Shadow, a drug sniffing dog with the U.S. Customs and Border Protection alerted officials to packages of opium-soaked cloth that revealed about 30 pounds of the illegal substance. The opium had a street value of nearly $500,000.
The packages were stopped at the International Mail Facility near O’Hare International Airport last month.
Shadow identified the first package around 2:30pm on March 15. The package was labeled as “Hmong dresses”, and it was destined for Wisconsin. After Shadow alerted his handlers, Customs seized the package. Inside the box were 15 pounds of clothes, which tested positive for opium.
Shadow identified another package later in the day, this one en route to Minnesota from Laos. The five pound package contained 10 pieces of opium-soaked cloth.
Shadow wasn’t done though, as he sniffed out two more drug packages within a half hour.
The third package, again destined for Wisconsin, was listed as “traditional medicines” on the shipping invoice. It contained 38 bags of wood chips, which tested positive for opium. The last package was stopped on its way to Minnesota. It was also listed as “traditional medicines”, but upon inspection it revealed 53 bags of twigs and wood shavings, which again tested positive for opium.
The last two packages weighed a combined 11 pounds, bringing the 8-year-old Belgian Malinois’ daily count to 30 pounds of opium.
Brett Appelman comments
This type of case is not too unusual these days. With the advent of x-ray machines and other scanning technologies, combined with the use of drug dogs, sending illegal drugs through the mail has become very difficult. Drug dealers have resorted to swallowing balloons filled with drugs, filling boxes with coffee grounds, and even using dryer sheets to sneak the drugs into the country. Some still get through, but more and more of these packages get caught.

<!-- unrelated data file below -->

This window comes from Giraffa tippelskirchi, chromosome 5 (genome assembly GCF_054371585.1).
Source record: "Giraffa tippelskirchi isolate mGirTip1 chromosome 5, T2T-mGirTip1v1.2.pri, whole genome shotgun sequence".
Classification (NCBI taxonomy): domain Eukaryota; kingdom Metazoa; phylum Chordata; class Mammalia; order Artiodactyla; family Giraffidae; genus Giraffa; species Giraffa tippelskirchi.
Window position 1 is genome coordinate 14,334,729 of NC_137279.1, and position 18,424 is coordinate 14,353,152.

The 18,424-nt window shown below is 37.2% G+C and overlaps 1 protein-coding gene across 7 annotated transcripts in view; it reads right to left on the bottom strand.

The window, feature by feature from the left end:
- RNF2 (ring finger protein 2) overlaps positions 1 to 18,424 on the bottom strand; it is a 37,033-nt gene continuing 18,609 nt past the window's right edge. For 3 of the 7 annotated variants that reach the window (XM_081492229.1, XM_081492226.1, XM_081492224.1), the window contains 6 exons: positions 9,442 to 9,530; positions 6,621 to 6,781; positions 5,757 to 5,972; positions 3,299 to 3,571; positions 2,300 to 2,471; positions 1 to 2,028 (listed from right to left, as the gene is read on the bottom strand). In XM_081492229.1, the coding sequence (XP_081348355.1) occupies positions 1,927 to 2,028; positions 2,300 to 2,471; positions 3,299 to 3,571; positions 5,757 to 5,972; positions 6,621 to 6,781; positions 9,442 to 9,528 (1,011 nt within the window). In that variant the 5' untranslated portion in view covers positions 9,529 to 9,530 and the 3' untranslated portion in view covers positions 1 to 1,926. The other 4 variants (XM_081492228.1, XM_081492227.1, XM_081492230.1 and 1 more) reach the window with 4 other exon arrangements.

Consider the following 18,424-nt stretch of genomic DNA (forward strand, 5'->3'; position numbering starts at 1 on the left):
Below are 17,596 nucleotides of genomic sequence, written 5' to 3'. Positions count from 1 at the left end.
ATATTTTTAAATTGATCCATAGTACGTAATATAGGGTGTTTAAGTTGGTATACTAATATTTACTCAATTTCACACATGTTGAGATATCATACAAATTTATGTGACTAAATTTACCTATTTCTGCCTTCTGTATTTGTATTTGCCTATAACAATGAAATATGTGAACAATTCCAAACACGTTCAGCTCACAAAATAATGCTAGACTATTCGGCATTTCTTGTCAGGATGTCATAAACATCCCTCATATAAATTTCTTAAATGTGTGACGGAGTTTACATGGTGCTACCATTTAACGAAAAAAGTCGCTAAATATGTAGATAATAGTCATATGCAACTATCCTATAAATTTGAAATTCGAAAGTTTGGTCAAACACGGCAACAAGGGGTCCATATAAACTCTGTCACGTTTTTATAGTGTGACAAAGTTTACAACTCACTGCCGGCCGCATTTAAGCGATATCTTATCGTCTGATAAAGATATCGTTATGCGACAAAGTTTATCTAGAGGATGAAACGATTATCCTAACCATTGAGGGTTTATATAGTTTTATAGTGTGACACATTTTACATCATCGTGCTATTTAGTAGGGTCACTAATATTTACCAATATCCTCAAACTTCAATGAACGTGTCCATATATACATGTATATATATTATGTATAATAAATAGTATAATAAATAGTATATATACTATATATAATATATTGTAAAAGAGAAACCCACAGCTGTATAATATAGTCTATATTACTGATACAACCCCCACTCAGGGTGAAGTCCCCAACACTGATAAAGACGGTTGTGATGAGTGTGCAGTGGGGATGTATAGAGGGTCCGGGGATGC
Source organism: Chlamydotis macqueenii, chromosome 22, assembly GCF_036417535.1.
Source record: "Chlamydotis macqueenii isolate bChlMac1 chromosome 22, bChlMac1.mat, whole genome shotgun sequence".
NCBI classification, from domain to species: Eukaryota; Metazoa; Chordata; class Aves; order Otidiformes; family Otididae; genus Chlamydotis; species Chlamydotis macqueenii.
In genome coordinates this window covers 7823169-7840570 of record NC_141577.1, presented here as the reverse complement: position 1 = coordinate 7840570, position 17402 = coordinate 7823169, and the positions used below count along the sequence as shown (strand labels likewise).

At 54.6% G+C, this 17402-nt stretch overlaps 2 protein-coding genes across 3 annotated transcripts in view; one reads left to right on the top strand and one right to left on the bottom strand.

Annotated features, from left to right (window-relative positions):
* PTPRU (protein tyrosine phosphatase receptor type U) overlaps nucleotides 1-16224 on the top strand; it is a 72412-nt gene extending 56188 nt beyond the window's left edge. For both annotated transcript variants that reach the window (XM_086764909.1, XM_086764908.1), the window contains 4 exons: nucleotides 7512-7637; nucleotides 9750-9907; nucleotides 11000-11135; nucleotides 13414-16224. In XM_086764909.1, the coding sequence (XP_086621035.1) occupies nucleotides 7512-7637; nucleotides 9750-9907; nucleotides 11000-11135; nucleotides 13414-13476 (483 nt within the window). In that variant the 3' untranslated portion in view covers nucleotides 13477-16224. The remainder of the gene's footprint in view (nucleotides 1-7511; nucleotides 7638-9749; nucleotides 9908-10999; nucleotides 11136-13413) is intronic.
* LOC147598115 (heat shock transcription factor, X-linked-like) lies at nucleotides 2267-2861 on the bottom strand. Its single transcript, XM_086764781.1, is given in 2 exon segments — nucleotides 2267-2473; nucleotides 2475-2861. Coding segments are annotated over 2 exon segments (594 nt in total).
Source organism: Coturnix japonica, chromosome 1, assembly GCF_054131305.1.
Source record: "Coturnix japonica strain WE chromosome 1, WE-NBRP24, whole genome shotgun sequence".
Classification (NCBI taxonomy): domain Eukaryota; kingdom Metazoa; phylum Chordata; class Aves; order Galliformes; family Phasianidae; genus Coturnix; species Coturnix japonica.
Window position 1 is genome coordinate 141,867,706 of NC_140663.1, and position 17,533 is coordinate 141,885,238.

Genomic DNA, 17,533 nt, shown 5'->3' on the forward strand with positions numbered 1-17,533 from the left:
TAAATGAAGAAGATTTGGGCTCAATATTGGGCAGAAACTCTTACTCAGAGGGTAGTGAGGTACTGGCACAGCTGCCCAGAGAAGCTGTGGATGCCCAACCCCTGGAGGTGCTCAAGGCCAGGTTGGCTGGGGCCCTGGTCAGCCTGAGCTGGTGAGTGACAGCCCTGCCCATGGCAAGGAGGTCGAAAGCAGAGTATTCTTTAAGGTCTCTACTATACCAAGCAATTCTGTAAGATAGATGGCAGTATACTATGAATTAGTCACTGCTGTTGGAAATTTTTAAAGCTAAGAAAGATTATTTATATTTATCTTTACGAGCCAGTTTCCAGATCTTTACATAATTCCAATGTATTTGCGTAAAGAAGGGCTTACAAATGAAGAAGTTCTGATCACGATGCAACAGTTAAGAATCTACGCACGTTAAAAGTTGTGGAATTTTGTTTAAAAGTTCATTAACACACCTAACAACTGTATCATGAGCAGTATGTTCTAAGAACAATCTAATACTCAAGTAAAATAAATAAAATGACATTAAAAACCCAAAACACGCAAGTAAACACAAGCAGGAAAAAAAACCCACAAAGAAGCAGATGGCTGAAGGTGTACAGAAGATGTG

The next question is whether or not an arrest can be made in this case. Clearly the police will be interested in who was supposed to receive these packages, but merely being the intended receiver of a package of drugs is not necessarily illegal. The addressee can certainly claim that they had no knowledge of the drugs, which would make the case more difficult for the State. The state may have a tough time proving that the addressee knew about the contents, agreed to receive the contents, and attempted to import drugs.
This will likely be a very tough case for the prosecutor to win.
Related source: Chicago Tribune